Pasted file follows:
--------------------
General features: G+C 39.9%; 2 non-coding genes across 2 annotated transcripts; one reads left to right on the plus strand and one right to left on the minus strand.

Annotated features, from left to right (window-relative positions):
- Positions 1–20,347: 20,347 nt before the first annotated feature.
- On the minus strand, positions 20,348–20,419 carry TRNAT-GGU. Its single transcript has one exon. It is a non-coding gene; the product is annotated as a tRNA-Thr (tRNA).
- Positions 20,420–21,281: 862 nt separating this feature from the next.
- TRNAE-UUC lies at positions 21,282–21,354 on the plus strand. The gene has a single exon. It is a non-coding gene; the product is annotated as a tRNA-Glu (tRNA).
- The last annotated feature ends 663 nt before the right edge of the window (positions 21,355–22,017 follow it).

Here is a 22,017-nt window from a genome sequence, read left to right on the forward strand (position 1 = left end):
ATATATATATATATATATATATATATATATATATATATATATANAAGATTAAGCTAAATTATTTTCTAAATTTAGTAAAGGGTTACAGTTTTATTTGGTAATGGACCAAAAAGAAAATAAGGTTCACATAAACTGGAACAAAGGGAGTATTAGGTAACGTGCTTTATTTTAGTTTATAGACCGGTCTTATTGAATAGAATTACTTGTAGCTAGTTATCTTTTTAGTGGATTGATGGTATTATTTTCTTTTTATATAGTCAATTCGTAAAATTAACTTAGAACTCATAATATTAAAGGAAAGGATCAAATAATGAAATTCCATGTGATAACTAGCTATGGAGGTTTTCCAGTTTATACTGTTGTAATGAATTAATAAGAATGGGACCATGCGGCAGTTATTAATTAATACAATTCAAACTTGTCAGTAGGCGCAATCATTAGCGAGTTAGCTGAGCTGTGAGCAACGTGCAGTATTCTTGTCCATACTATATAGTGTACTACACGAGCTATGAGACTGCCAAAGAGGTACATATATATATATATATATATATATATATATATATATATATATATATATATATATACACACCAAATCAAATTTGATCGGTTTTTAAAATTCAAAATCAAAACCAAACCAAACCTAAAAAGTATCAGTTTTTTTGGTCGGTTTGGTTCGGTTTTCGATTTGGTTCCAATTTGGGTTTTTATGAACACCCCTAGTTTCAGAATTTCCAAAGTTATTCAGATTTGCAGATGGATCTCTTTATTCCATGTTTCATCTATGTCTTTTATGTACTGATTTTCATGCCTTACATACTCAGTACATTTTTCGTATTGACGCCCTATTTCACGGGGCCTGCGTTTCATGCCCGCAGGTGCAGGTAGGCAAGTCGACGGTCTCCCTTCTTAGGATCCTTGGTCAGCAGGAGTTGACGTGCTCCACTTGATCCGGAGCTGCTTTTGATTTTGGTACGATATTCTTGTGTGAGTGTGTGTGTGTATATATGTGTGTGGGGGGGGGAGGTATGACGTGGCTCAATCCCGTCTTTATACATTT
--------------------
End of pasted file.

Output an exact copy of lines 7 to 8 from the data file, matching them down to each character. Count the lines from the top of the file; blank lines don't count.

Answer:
- The last annotated feature ends 663 nt before the right edge of the window (positions 21,355–22,017 follow it).

Here is a 22,017-nt window from a genome sequence, read left to right on the forward strand (position 1 = left end):